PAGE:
Diseases of the arteries and veins can have an immediate and damaging impact on your health. Though your blood vessels are small in comparison to other organs, they are actually more important because they supply blood and carry away the toxins produced by bodily functions.
Several diseases can affect these blood vessels. Each disease responds to different treatments.
Diseases of the Arteries
Peripheral Vascular Disease (PVD)
Insufficient blood supply to the extremities results in a variety of symptoms that can include Claudication (Pain in the calf while walking), which if not treated can lead to gangrene and eventually amputation. Neuropathy and Neuropraxia may also be symptoms.
Weakness in the artery walls leads to the creation of a bulge that fills with blood.
Blockage of an artery by a blood clot or an arterial rupture leads to poor blood supply in the brain. It results in impaired function and may cause death.
Diseases of the Veins
Due to poor circulation, large veins become enlarged and painful to the touch. This frequently occurs in the legs. Potential problems include leg swelling and possible ulcer development. In rare circumstances, clots may develop that can reach the lungs to cause pulmonary embolism (PE).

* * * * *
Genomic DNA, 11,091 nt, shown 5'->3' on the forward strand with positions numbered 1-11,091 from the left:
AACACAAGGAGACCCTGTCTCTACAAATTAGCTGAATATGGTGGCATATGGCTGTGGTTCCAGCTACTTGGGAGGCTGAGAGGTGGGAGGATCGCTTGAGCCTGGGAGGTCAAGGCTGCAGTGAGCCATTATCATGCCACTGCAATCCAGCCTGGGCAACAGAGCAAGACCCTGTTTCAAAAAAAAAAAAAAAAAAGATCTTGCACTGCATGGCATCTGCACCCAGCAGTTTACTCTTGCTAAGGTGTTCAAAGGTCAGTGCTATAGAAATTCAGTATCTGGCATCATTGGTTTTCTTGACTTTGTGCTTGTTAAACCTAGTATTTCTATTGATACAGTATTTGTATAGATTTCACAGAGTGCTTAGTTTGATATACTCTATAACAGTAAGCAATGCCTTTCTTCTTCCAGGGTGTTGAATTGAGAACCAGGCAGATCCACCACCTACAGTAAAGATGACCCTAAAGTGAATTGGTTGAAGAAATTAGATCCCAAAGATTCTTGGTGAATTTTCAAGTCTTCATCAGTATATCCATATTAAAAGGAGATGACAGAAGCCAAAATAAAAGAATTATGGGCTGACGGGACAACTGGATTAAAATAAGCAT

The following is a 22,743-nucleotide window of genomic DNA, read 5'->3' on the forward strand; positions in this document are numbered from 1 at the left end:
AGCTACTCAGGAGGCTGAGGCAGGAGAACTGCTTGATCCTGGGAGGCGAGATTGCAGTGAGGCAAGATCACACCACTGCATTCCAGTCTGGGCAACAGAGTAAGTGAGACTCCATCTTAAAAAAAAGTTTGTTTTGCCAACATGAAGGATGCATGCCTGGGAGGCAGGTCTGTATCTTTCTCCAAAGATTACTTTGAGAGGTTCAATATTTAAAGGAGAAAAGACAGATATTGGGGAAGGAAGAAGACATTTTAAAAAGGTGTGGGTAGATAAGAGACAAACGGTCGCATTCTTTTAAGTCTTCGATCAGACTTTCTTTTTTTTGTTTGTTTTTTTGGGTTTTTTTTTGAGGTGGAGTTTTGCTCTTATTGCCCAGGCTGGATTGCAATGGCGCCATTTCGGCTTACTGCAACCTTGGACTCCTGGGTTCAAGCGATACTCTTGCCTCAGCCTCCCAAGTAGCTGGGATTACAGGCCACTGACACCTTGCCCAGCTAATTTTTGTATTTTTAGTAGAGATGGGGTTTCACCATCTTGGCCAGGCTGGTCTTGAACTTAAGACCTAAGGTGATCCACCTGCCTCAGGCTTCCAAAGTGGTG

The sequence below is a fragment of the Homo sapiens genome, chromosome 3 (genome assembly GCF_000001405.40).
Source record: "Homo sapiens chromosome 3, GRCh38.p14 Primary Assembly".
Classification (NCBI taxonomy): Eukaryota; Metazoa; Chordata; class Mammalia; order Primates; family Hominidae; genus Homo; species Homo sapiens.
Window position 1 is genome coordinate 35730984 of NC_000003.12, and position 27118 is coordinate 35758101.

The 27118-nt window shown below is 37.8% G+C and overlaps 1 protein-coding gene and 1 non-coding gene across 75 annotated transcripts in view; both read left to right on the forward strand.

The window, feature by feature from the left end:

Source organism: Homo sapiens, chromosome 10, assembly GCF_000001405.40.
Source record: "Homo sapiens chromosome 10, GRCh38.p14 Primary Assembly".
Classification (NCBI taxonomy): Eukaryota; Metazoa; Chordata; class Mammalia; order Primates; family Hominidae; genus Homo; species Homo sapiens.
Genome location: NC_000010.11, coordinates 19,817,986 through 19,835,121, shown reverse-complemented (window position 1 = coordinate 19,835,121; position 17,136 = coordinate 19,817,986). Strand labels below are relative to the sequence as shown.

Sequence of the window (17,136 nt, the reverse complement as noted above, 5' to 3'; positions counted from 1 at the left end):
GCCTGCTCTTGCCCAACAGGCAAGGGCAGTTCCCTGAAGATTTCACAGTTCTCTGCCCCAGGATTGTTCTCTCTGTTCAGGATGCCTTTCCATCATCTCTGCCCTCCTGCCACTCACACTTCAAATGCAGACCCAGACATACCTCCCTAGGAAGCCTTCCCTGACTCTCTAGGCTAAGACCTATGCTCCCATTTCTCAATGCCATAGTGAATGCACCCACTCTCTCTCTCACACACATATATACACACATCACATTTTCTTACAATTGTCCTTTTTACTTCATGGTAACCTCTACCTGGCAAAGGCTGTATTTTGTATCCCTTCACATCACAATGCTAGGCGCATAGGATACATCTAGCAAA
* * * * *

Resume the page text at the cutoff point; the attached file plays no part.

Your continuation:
Small veins may also dilate and become enlarged in other parts of the body. Happening more often around the ankles and sometimes on the face, this is also a cosmetic problem.
Conservative therapies include pharmacological applications, wearing supportive garments and increasing exercise. They are non-invasive.
Diseased veins are destroyed, usually with a laser.
Injections of medicine cause the treated blood vessel to shrink.
Physicians target specific blood vessels and remove them.